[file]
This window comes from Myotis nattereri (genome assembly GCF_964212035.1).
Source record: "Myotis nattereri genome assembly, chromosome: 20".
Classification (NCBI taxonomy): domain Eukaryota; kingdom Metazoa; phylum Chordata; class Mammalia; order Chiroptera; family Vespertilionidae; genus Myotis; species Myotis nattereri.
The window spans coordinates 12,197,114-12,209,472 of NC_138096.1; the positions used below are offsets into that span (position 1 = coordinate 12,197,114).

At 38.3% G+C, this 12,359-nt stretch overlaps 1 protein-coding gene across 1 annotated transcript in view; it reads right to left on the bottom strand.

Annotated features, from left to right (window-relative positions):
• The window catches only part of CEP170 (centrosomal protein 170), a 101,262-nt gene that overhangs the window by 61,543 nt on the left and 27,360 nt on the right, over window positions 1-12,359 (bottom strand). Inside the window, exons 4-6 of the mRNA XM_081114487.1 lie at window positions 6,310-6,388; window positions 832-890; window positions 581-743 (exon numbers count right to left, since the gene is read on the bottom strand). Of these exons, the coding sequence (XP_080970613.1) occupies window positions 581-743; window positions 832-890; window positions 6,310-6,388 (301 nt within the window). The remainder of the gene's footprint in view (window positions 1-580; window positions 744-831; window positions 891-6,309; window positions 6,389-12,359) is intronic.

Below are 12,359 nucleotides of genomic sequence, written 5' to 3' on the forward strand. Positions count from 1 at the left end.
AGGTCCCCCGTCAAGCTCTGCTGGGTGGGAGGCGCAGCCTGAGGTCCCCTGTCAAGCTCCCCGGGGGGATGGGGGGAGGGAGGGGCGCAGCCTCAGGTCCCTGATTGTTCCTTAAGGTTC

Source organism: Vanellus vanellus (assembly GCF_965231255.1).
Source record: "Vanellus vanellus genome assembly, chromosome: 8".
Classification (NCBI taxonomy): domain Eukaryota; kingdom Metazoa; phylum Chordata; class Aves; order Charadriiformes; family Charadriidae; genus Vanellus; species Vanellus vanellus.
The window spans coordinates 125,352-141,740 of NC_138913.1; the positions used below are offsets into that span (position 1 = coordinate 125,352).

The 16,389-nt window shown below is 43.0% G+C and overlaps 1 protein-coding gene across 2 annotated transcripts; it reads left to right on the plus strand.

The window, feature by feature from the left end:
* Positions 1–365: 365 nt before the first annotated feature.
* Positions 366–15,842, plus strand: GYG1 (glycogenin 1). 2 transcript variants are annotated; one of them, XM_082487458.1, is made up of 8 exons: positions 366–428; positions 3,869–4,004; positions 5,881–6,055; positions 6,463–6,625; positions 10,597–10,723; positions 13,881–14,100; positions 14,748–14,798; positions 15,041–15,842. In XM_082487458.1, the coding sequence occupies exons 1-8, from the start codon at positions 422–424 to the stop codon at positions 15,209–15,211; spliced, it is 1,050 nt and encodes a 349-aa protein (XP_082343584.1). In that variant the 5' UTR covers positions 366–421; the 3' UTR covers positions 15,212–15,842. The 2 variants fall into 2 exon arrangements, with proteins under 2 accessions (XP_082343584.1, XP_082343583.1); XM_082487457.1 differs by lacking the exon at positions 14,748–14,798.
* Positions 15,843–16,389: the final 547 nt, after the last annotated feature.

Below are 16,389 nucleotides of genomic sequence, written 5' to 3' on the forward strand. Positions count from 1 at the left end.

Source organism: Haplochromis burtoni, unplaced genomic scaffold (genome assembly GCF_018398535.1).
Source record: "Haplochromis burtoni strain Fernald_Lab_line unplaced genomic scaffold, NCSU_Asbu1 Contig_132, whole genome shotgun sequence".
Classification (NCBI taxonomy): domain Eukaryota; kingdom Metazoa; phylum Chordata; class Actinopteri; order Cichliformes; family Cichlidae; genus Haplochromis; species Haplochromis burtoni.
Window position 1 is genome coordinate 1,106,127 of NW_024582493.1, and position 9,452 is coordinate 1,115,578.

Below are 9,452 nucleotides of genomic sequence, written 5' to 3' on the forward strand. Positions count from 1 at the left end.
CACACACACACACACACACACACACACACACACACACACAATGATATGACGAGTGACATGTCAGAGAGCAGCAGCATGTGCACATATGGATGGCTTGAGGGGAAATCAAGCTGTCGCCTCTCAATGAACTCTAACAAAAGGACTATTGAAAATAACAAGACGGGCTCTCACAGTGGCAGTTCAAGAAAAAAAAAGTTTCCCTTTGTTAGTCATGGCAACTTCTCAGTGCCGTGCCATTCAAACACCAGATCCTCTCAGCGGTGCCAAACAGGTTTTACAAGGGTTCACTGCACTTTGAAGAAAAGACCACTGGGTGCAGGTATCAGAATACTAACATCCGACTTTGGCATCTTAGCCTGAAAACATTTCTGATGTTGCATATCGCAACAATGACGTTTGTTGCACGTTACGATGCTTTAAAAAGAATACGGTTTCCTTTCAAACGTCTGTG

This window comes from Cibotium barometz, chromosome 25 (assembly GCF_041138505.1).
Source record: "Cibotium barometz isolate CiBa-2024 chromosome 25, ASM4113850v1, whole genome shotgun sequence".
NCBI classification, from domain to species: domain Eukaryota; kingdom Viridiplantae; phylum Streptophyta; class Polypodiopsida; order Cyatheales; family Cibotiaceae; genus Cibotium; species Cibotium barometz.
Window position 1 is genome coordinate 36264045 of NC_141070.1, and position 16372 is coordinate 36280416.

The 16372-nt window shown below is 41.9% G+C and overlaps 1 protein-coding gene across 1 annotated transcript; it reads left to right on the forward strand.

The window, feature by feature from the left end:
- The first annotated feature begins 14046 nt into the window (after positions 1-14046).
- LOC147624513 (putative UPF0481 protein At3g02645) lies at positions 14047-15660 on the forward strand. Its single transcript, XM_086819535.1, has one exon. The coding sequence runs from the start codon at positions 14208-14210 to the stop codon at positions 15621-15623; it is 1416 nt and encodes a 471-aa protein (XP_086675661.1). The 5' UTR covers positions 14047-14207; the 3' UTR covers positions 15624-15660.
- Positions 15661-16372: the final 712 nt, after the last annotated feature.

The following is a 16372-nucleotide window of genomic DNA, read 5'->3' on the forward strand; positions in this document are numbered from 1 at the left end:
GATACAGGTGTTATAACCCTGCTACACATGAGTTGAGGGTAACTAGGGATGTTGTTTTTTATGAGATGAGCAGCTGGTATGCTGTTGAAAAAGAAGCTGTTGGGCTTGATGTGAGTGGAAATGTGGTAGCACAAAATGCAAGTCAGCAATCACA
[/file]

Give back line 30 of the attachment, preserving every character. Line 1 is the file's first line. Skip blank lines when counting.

The 16372-nt window shown below is 41.9% G+C and overlaps 1 protein-coding gene across 1 annotated transcript; it reads left to right on the forward strand.